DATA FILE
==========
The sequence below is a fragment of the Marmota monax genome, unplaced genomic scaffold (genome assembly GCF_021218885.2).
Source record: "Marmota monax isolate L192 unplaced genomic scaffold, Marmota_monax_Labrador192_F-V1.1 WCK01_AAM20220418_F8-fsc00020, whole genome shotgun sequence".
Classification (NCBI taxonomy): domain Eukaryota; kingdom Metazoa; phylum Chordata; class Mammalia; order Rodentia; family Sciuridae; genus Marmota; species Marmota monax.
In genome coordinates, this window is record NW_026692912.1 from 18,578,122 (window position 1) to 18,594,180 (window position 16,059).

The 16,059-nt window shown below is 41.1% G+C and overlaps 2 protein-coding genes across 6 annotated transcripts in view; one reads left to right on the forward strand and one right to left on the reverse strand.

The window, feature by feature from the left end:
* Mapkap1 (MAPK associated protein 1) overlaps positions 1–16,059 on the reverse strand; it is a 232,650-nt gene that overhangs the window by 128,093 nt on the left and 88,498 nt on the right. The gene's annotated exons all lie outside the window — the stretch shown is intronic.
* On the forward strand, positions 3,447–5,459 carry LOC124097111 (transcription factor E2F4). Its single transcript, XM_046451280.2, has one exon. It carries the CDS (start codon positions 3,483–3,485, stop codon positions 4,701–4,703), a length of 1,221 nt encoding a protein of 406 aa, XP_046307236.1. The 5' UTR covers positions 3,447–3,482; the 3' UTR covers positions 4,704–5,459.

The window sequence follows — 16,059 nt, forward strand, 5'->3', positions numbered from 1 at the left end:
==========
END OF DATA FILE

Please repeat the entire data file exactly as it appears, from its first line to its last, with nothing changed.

The sequence below is a fragment of the Marmota monax genome, unplaced genomic scaffold (genome assembly GCF_021218885.2).
Source record: "Marmota monax isolate L192 unplaced genomic scaffold, Marmota_monax_Labrador192_F-V1.1 WCK01_AAM20220418_F8-fsc00020, whole genome shotgun sequence".
Classification (NCBI taxonomy): domain Eukaryota; kingdom Metazoa; phylum Chordata; class Mammalia; order Rodentia; family Sciuridae; genus Marmota; species Marmota monax.
In genome coordinates, this window is record NW_026692912.1 from 18,578,122 (window position 1) to 18,594,180 (window position 16,059).

The 16,059-nt window shown below is 41.1% G+C and overlaps 2 protein-coding genes across 6 annotated transcripts in view; one reads left to right on the forward strand and one right to left on the reverse strand.

The window, feature by feature from the left end:
* Mapkap1 (MAPK associated protein 1) overlaps positions 1–16,059 on the reverse strand; it is a 232,650-nt gene that overhangs the window by 128,093 nt on the left and 88,498 nt on the right. The gene's annotated exons all lie outside the window — the stretch shown is intronic.
* On the forward strand, positions 3,447–5,459 carry LOC124097111 (transcription factor E2F4). Its single transcript, XM_046451280.2, has one exon. It carries the CDS (start codon positions 3,483–3,485, stop codon positions 4,701–4,703), a length of 1,221 nt encoding a protein of 406 aa, XP_046307236.1. The 5' UTR covers positions 3,447–3,482; the 3' UTR covers positions 4,704–5,459.

The window sequence follows — 16,059 nt, forward strand, 5'->3', positions numbered from 1 at the left end: